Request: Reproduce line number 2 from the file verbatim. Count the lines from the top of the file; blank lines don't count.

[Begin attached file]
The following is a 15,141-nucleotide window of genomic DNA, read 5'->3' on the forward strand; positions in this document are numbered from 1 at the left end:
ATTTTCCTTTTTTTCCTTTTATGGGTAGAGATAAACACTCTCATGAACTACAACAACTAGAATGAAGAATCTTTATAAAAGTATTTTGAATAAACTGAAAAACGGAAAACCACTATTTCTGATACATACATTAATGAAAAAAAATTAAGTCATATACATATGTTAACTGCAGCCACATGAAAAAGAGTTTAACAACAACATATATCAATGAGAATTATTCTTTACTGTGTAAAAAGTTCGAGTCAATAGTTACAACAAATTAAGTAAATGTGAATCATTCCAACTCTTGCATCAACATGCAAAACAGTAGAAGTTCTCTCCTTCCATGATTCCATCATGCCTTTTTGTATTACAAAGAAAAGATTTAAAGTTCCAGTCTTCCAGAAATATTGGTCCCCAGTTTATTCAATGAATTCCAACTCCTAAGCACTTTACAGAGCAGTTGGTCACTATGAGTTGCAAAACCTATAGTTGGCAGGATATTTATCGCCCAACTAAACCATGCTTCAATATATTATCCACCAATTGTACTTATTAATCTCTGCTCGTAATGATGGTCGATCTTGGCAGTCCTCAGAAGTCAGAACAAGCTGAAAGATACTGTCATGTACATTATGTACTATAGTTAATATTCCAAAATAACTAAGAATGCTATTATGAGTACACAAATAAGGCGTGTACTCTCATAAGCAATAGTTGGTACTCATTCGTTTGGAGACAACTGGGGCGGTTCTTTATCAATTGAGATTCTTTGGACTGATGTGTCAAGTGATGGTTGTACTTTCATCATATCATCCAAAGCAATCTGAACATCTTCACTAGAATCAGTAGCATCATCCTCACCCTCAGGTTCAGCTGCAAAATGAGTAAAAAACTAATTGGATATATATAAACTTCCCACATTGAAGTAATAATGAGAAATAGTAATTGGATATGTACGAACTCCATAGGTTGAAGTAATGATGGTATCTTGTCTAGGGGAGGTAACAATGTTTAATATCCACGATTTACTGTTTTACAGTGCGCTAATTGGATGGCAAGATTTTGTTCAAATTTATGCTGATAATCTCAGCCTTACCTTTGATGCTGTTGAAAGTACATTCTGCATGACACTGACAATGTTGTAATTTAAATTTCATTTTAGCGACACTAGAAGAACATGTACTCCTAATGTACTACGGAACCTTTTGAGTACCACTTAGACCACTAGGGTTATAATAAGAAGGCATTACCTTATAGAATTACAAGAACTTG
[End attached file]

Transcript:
ATTTTCCTTTTTTTCCTTTTATGGGTAGAGATAAACACTCTCATGAACTACAACAACTAGAATGAAGAATCTTTATAAAAGTATTTTGAATAAACTGAAAAACGGAAAACCACTATTTCTGATACATACATTAATGAAAAAAAATTAAGTCATATACATATGTTAACTGCAGCCACATGAAAAAGAGTTTAACAACAACATATATCAATGAGAATTATTCTTTACTGTGTAAAAAGTTCGAGTCAATAGTTACAACAAATTAAGTAAATGTGAATCATTCCAACTCTTGCATCAACATGCAAAACAGTAGAAGTTCTCTCCTTCCATGATTCCATCATGCCTTTTTGTATTACAAAGAAAAGATTTAAAGTTCCAGTCTTCCAGAAATATTGGTCCCCAGTTTATTCAATGAATTCCAACTCCTAAGCACTTTACAGAGCAGTTGGTCACTATGAGTTGCAAAACCTATAGTTGGCAGGATATTTATCGCCCAACTAAACCATGCTTCAATATATTATCCACCAATTGTACTTATTAATCTCTGCTCGTAATGATGGTCGATCTTGGCAGTCCTCAGAAGTCAGAACAAGCTGAAAGATACTGTCATGTACATTATGTACTATAGTTAATATTCCAAAATAACTAAGAATGCTATTATGAGTACACAAATAAGGCGTGTACTCTCATAAGCAATAGTTGGTACTCATTCGTTTGGAGACAACTGGGGCGGTTCTTTATCAATTGAGATTCTTTGGACTGATGTGTCAAGTGATGGTTGTACTTTCATCATATCATCCAAAGCAATCTGAACATCTTCACTAGAATCAGTAGCATCATCCTCACCCTCAGGTTCAGCTGCAAAATGAGTAAAAAACTAATTGGATATATATAAACTTCCCACATTGAAGTAATAATGAGAAATAGTAATTGGATATGTACGAACTCCATAGGTTGAAGTAATGATGGTATCTTGTCTAGGGGAGGTAACAATGTTTAATATCCACGATTTACTGTTTTACAGTGCGCTAATTGGATGGCAAGATTTTGTTCAAATTTATGCTGATAATCTCAGCCTTACCTTTGATGCTGTTGAAAGTACATTCTGCATGACACTGACAATGTTGTAATTTAAATTTCATTTTAGCGACACTAGAAGAACATGTACTCCTAATGTACTACGGAACCTTTTGAGTACCACTTAGACCACTAGGGTTATAATAAGAAGGCATTACCTTATAGAATTACAAGAACTTG